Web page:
Malala was born in Pakistan.  When she was 15 in October 2012, the Taliban tried to silence her by shooting her in the head. They did this because she attended school, she urged young women to go to school, and she had begun to influence people to do more for girls and young women. Malala survived the assault with the expertise of medical professionals in Great Britain and her family who moved there to support her and escape the death threats against them.

Malala resumed her outspoken advocacy for young women’s rights around the world to become educated, make life choices that benefit themselves, and their families, and live in peace. She received the Nobel Peace Prize in 2014 and donated her $500,000 cash award to create a secondary school for girls in Pakistan. This picture of her new book co-authored with  Christina Lamb might inspire you.

To encourage young women everywhere to speak up to right injustice and inequality, Zonta International established the Young Women Public Affairs Award in 1995 to recognize “young women, ages 16-19, who demonstrate superior leadership skills and a commitment to public service and civic causes, and encourages them to continue their participation in public and political life.”

Our Club was delighted to honor two local young women who are using their voices as Malala does to make the world a better place.

Fairl Thomas has been a long-time volunteer for Wildlife Haven Rehab and the Mattie Williams Neighborhood Family Center as she completed Countryside high school this year. At the Wildlife Haven, she gave many hours to help care for injured and orphaned wildlife, including raccoons, birds, squirrels, and opossums. Marilyn Waldorf at the Wildlife Haven noted how Fairl quickly grasped the complex dietary requirements of wild animals and noticed when animals were suffering and needed specialized help. Waldorf called Fairl a “passionate volunteer who took on all responsibilities, even the deep cleaning of cages which most volunteers avoid.”

Fairl testified before the Safety Harbor City Commission to urge the members’ adoption of an anti-bear hunting resolution in 2016, part of a statewide push by citizen advocates to influence local and state policy making officials to forego a bear hunt in 2017. In 2015, a state sanctioned bear hunt resulted in the deaths of 307 bears, including 28 lactating mothers. The statewide pressure caused the State Fish and Wildlife Conservation(!) Commission to back down from approving a bear hunt in 2017.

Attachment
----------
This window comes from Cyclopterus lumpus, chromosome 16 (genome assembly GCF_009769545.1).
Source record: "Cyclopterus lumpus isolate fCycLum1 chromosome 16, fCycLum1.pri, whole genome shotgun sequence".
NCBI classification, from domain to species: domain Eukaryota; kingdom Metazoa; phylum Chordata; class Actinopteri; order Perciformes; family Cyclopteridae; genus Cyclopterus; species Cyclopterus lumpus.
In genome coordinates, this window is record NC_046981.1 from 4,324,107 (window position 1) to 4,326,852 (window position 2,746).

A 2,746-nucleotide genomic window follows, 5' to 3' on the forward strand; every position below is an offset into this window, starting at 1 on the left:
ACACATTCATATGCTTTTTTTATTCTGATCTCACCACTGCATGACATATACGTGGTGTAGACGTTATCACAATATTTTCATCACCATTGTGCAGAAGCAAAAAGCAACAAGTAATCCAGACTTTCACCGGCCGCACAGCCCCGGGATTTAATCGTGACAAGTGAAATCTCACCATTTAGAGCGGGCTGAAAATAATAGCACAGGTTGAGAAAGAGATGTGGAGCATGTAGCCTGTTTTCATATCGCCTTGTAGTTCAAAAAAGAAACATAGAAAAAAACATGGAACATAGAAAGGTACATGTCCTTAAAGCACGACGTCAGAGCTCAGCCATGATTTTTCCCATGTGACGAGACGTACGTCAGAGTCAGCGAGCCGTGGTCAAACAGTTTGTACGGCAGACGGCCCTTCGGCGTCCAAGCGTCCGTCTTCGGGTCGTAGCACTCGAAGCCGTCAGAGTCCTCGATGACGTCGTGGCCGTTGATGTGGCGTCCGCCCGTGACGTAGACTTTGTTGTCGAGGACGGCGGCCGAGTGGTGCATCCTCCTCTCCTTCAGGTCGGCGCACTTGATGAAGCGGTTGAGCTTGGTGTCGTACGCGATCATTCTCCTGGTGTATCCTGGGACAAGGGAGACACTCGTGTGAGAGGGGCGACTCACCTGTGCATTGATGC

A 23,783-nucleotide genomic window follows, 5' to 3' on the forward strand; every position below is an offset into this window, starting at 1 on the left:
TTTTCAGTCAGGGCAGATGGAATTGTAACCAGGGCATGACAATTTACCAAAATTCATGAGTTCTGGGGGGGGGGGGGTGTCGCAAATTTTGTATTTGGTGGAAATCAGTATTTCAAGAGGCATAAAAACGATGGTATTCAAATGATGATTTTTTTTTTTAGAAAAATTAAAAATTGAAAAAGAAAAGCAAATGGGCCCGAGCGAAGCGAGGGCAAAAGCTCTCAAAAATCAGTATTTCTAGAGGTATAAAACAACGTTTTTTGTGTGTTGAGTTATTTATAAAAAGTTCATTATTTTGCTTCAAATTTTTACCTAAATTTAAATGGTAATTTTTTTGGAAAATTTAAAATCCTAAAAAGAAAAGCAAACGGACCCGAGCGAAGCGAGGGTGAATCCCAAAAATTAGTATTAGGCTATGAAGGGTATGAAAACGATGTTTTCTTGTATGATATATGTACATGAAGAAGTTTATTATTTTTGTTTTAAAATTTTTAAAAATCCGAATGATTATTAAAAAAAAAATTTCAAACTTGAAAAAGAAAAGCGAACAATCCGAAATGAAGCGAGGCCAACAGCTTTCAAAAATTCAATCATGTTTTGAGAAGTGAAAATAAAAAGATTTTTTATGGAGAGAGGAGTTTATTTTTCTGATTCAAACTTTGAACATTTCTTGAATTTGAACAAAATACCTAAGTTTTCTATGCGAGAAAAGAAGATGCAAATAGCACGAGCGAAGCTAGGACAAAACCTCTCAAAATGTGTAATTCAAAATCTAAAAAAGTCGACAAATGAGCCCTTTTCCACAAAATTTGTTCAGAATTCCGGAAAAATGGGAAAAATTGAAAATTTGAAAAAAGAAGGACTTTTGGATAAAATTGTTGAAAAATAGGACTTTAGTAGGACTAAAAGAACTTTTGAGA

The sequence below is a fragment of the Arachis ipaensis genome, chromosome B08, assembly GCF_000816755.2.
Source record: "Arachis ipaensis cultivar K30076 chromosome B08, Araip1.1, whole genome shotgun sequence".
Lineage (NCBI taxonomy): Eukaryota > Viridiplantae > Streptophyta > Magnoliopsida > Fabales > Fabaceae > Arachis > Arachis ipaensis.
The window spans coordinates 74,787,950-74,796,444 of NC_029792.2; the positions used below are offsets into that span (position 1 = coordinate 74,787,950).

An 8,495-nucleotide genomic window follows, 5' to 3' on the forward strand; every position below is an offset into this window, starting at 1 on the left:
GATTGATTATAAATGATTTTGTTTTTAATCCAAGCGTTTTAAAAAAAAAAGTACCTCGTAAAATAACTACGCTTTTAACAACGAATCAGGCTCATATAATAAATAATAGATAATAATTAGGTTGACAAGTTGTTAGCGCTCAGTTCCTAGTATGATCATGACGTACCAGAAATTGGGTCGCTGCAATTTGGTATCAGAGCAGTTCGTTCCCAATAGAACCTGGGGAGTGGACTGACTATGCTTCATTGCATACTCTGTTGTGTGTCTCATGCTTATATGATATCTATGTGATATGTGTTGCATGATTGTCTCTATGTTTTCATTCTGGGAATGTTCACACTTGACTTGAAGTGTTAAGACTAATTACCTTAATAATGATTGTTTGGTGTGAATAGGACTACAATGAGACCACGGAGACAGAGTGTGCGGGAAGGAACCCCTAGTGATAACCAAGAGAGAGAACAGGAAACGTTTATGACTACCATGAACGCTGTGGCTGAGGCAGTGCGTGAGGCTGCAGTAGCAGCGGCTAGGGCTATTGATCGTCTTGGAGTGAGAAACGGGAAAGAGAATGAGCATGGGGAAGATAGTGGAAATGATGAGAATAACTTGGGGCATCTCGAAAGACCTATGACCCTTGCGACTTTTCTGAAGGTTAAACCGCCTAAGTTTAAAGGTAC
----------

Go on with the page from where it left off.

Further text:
Fairl_Thomas_PresentationJanet Hooper, Executive Director of the Mattie Williams Center, commended Fairl as a “young woman of excellent character with a strong sense of community service.” Fairl helped the Williams center set up and serve annual Thanksgiving and Christmas dinners, stuff children’s backpacks with school supplies at back to school events, and carry out Toys and Joys fundraisers and Pet Food Donation Projects, among other community-building efforts.

Fairl heads with a scholarship to Eckerd College this summer to study environmental science and eventually work in government sponsored environmental research projects. Fairl was joined at our awards ceremony by her mother Terry and father Chip.

Our second honoree is Kiersten Maricle, also a graduate of Countryside high school, who will enter USF in the Fall. Kiersten received the Young Women Public Affairs award for her service as Senior Class Secretary, Editor-in-Chief for the school newspaper, and funding lead for the annual Relay for Life, a fundraiser for cancer victims. Kiersten also volunteers at local middle schools, helping them set up for the start of the new school year and host National History Day.